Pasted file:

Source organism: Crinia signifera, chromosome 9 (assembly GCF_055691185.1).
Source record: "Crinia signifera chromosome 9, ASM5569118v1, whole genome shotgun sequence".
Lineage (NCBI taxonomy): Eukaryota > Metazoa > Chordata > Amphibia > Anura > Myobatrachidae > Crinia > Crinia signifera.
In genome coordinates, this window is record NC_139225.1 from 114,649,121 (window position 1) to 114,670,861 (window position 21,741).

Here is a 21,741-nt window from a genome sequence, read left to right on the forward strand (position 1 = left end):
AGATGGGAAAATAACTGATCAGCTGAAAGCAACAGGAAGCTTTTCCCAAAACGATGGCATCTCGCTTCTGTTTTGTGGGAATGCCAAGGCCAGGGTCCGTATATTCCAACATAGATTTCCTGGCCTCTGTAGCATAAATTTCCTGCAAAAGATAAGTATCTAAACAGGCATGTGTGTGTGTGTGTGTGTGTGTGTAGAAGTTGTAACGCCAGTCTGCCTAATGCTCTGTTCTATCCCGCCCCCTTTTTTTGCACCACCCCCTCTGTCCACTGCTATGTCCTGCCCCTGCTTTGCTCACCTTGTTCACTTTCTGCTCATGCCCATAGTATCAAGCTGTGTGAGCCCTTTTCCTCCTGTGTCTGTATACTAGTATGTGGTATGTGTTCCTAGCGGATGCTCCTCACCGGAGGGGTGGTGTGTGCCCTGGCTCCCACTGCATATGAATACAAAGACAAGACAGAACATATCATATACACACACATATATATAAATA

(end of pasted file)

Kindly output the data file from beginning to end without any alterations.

Source organism: Crinia signifera, chromosome 9 (assembly GCF_055691185.1).
Source record: "Crinia signifera chromosome 9, ASM5569118v1, whole genome shotgun sequence".
Lineage (NCBI taxonomy): Eukaryota > Metazoa > Chordata > Amphibia > Anura > Myobatrachidae > Crinia > Crinia signifera.
In genome coordinates, this window is record NC_139225.1 from 114,649,121 (window position 1) to 114,670,861 (window position 21,741).

Here is a 21,741-nt window from a genome sequence, read left to right on the forward strand (position 1 = left end):
AGATGGGAAAATAACTGATCAGCTGAAAGCAACAGGAAGCTTTTCCCAAAACGATGGCATCTCGCTTCTGTTTTGTGGGAATGCCAAGGCCAGGGTCCGTATATTCCAACATAGATTTCCTGGCCTCTGTAGCATAAATTTCCTGCAAAAGATAAGTATCTAAACAGGCATGTGTGTGTGTGTGTGTGTGTGTGTAGAAGTTGTAACGCCAGTCTGCCTAATGCTCTGTTCTATCCCGCCCCCTTTTTTTGCACCACCCCCTCTGTCCACTGCTATGTCCTGCCCCTGCTTTGCTCACCTTGTTCACTTTCTGCTCATGCCCATAGTATCAAGCTGTGTGAGCCCTTTTCCTCCTGTGTCTGTATACTAGTATGTGGTATGTGTTCCTAGCGGATGCTCCTCACCGGAGGGGTGGTGTGTGCCCTGGCTCCCACTGCATATGAATACAAAGACAAGACAGAACATATCATATACACACACATATATATAAATA